As I’m thinking about a diocesan blog, though, I can feel the air going out of the room; hypoxia setting in… what makes blogs interesting are the personalities of bloggers, and the ability to entertain and challenge readers. “Catholic Thoughts by Bishop Bumble,” and “Woman to Woman,” and “Today In Vatican II” and maybe even “Kung’s Korner” [shudder]. A blog by an institution whose chief purpose is to remain bland wouldn’t be worth the skin cells left on the keyboard by the blogger.

    I think the discussion should be among bloggers, and it’s good to see it happening, especially regarding charity and where faithful Catholics should draw lines.

  7. LeeF says:

    Various blogs have different levels of interaction with readers, varying from none to answering every post, and depending on the blogger’s goals and later experience of such interactions.

    So there are levels of potential involvement here:

    1) The bishop blogs himself and does not allow comments.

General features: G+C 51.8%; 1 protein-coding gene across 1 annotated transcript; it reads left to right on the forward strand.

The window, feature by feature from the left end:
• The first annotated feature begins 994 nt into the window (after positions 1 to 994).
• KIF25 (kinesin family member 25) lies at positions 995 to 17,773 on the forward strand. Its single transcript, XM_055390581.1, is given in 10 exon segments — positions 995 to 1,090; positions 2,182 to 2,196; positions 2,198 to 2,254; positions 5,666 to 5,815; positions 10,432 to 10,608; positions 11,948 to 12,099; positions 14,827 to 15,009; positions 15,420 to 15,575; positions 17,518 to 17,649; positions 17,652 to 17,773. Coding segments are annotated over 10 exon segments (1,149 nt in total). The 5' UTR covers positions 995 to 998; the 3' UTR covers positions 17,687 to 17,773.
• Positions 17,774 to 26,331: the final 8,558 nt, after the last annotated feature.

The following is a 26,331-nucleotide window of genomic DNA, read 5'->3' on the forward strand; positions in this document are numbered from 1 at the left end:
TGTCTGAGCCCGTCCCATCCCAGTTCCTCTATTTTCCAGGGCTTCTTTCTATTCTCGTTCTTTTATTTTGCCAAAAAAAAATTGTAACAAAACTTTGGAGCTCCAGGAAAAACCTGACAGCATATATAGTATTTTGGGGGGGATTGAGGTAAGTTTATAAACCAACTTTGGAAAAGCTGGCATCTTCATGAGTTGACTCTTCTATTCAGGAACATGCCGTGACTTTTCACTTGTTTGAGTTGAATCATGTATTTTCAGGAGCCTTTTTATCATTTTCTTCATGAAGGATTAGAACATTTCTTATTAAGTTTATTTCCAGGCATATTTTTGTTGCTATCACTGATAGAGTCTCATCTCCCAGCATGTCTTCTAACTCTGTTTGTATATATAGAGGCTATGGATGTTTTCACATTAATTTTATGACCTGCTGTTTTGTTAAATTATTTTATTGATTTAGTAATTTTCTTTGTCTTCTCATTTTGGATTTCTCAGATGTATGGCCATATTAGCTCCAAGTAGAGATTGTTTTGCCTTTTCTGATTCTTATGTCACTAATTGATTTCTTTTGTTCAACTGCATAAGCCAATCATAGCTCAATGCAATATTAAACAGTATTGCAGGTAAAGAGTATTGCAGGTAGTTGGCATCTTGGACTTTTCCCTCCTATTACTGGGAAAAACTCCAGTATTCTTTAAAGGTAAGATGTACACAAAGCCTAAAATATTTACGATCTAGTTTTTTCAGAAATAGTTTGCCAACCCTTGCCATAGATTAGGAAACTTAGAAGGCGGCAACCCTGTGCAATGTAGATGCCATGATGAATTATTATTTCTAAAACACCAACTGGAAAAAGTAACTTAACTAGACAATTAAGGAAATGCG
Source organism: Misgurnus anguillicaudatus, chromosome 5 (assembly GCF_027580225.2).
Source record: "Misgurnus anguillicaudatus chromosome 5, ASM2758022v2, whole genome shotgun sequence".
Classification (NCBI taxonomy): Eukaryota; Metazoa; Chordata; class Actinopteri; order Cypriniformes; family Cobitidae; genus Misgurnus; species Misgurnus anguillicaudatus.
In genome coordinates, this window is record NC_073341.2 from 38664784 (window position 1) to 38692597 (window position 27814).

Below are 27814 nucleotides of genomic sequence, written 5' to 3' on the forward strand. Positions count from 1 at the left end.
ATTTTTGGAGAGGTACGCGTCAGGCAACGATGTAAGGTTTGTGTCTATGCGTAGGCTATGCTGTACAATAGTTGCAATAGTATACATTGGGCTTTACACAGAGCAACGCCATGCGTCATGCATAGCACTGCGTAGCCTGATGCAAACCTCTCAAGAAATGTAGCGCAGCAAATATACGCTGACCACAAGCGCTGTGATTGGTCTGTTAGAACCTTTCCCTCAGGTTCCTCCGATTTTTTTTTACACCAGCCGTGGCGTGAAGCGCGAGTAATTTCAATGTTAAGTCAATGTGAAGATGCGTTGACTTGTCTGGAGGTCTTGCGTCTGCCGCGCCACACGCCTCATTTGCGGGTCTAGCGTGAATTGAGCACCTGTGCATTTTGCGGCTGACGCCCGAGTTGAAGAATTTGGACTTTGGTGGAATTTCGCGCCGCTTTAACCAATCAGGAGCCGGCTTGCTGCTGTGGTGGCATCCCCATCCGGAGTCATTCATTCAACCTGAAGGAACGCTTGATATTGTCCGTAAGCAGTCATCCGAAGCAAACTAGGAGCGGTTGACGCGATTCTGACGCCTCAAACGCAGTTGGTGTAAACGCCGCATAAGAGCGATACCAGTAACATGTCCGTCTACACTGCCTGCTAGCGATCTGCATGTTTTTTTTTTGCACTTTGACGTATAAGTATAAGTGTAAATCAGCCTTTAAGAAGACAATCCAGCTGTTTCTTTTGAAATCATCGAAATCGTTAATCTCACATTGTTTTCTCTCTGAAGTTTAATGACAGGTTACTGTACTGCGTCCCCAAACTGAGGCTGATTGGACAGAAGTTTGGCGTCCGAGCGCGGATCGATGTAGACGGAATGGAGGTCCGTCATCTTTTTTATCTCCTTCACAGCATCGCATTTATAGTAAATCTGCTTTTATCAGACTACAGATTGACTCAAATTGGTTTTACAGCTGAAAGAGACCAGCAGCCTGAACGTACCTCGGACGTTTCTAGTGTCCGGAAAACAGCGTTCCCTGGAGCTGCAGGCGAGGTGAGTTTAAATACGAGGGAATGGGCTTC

2) The bishop blogs himself and allows comments but does not respond to specific ones though perhaps he does devote a subsequent blog post to issues raised in the combox.
    3) Whether or not he blogs himself, the bishop allows and encourages clerics to blog, but only provided that they not discuss perceived abuses by other clerics or himself, with an emphasis on a charitable “tone”.
    4) The bishop adopts a laissez faire approach and allows blogging with criticisms of fellow clerics, perhaps even including himself.

    My guess is that either #4 is never going to be allowed, or is never going to be truly needed. It is not going to be allowed by bishops who do not deal with theological, sacramental or liturgical abuses, either because they agree with same or are too weak to correct same. And if a bishop does correct abuses, then such criticism by bloggers will not be needed by loyal conservative bloggers, nor tolerated from dissident clergy.